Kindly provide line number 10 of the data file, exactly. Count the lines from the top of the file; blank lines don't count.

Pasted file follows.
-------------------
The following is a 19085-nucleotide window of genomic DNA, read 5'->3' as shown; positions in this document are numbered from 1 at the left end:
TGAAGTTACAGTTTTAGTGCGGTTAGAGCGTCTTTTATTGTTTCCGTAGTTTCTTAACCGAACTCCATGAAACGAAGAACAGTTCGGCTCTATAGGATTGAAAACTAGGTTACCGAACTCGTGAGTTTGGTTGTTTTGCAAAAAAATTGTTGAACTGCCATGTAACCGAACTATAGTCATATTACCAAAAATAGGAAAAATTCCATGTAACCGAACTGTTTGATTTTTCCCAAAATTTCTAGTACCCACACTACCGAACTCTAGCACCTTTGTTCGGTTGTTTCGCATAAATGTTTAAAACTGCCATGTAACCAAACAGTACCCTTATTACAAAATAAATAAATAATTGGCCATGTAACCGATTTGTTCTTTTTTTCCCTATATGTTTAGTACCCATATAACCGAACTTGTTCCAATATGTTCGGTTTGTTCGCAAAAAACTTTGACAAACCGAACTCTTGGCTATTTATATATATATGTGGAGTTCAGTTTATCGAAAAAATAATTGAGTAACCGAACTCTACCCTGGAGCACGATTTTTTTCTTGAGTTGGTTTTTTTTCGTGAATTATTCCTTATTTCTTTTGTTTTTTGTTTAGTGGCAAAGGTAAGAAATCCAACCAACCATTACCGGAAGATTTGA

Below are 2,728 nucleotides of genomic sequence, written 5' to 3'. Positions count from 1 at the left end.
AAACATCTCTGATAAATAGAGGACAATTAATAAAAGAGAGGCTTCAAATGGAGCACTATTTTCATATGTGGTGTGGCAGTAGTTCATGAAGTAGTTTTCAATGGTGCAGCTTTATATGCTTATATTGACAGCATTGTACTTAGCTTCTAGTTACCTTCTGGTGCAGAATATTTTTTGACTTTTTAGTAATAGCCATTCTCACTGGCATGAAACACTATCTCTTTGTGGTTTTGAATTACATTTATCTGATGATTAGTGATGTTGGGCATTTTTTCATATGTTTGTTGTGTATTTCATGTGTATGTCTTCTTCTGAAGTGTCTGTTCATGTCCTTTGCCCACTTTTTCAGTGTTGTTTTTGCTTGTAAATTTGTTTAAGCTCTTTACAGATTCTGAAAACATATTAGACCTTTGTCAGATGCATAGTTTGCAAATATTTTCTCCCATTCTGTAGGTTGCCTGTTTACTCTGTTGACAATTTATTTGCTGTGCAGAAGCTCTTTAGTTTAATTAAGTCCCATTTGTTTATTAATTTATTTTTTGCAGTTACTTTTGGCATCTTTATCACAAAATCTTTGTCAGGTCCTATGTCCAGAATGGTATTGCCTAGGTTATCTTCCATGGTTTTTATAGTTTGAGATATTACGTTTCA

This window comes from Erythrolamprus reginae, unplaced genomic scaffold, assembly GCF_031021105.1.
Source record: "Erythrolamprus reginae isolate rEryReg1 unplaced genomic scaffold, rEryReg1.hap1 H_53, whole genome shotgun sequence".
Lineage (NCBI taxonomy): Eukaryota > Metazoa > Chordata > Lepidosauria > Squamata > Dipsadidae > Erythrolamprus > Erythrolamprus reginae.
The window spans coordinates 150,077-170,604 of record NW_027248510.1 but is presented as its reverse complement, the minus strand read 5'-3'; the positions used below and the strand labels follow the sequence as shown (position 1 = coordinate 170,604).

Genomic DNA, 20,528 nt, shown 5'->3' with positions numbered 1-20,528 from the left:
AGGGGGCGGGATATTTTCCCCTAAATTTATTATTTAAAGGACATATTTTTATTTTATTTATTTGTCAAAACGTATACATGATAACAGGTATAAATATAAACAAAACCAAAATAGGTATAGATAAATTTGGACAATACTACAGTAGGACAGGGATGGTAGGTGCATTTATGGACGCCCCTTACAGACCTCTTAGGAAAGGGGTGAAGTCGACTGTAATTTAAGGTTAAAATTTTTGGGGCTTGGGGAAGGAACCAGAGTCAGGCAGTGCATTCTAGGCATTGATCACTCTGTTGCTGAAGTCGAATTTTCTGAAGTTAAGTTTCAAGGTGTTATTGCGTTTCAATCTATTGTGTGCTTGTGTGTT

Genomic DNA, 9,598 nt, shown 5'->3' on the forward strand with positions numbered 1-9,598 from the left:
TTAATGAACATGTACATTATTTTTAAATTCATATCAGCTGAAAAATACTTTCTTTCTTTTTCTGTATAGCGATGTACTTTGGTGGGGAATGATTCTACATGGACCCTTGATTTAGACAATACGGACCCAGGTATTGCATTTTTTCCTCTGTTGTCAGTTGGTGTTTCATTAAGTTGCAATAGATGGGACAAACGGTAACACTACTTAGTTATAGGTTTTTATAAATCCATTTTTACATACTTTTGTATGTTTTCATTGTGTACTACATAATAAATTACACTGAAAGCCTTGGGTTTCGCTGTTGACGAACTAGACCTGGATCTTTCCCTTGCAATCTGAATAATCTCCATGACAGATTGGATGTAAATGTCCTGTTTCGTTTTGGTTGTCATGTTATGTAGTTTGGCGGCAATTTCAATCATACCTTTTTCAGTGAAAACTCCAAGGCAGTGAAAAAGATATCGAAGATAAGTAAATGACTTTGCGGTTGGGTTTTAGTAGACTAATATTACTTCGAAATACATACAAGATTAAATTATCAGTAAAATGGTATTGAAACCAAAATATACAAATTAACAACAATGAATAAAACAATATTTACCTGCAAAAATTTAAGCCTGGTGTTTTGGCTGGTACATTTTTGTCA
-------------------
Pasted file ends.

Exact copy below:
AGGGGGCGGGATATTTTCCCCTAAATTTATTATTTAAAGGACATATTTTTATTTTATTTATTTGTCAAAACGTATACATGATAACAGGTATAAATATAAACAAAACCAAAATAGGTATAGATAAATTTGGACAATACTACAGTAGGACAGGGATGGTAGGTGCATTTATGGACGCCCCTTACAGACCTCTTAGGAAAGGGGTGAAGTCGACTGTAATTTAAGGTTAAAATTTTTGGGGCTTGGGGAAGGAACCAGAGTCAGGCAGTGCATTCTAGGCATTGATCACTCTGTTGCTGAAGTCGAATTTTCTGAAGTTAAGTTTCAAGGTGTTATTGCGTTTCAATCTATTGTGTGCTTGTGTGTT